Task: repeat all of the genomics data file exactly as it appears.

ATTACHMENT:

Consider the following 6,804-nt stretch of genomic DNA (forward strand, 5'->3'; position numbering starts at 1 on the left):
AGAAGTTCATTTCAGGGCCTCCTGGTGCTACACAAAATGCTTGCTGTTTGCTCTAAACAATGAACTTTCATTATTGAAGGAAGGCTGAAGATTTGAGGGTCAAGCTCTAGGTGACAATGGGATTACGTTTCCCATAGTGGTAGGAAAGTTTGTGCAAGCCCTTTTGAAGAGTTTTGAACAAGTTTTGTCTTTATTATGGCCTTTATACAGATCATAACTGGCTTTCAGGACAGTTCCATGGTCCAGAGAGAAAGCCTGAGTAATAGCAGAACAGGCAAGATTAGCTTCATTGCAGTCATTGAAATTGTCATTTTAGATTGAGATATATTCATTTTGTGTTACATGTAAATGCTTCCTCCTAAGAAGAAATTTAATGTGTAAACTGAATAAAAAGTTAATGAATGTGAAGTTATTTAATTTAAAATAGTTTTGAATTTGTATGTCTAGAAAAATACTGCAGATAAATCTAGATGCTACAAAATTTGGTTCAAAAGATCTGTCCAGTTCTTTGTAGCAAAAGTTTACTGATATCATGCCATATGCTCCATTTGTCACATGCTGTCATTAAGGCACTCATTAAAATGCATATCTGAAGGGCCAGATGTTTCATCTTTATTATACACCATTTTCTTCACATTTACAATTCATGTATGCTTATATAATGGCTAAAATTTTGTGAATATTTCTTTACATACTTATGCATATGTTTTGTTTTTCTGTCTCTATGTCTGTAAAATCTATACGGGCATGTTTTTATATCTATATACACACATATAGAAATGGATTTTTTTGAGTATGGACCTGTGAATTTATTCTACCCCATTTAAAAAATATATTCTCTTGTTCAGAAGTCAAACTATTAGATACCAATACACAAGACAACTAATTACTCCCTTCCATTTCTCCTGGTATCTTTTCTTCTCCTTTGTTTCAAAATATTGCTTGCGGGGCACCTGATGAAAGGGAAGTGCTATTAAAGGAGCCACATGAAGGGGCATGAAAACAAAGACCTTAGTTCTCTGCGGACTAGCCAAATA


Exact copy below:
Consider the following 6,804-nt stretch of genomic DNA (forward strand, 5'->3'; position numbering starts at 1 on the left):
AGAAGTTCATTTCAGGGCCTCCTGGTGCTACACAAAATGCTTGCTGTTTGCTCTAAACAATGAACTTTCATTATTGAAGGAAGGCTGAAGATTTGAGGGTCAAGCTCTAGGTGACAATGGGATTACGTTTCCCATAGTGGTAGGAAAGTTTGTGCAAGCCCTTTTGAAGAGTTTTGAACAAGTTTTGTCTTTATTATGGCCTTTATACAGATCATAACTGGCTTTCAGGACAGTTCCATGGTCCAGAGAGAAAGCCTGAGTAATAGCAGAACAGGCAAGATTAGCTTCATTGCAGTCATTGAAATTGTCATTTTAGATTGAGATATATTCATTTTGTGTTACATGTAAATGCTTCCTCCTAAGAAGAAATTTAATGTGTAAACTGAATAAAAAGTTAATGAATGTGAAGTTATTTAATTTAAAATAGTTTTGAATTTGTATGTCTAGAAAAATACTGCAGATAAATCTAGATGCTACAAAATTTGGTTCAAAAGATCTGTCCAGTTCTTTGTAGCAAAAGTTTACTGATATCATGCCATATGCTCCATTTGTCACATGCTGTCATTAAGGCACTCATTAAAATGCATATCTGAAGGGCCAGATGTTTCATCTTTATTATACACCATTTTCTTCACATTTACAATTCATGTATGCTTATATAATGGCTAAAATTTTGTGAATATTTCTTTACATACTTATGCATATGTTTTGTTTTTCTGTCTCTATGTCTGTAAAATCTATACGGGCATGTTTTTATATCTATATACACACATATAGAAATGGATTTTTTTGAGTATGGACCTGTGAATTTATTCTACCCCATTTAAAAAATATATTCTCTTGTTCAGAAGTCAAACTATTAGATACCAATACACAAGACAACTAATTACTCCCTTCCATTTCTCCTGGTATCTTTTCTTCTCCTTTGTTTCAAAATATTGCTTGCGGGGCACCTGATGAAAGGGAAGTGCTATTAAAGGAGCCACATGAAGGGGCATGAAAACAAAGACCTTAGTTCTCTGCGGACTAGCCAAATA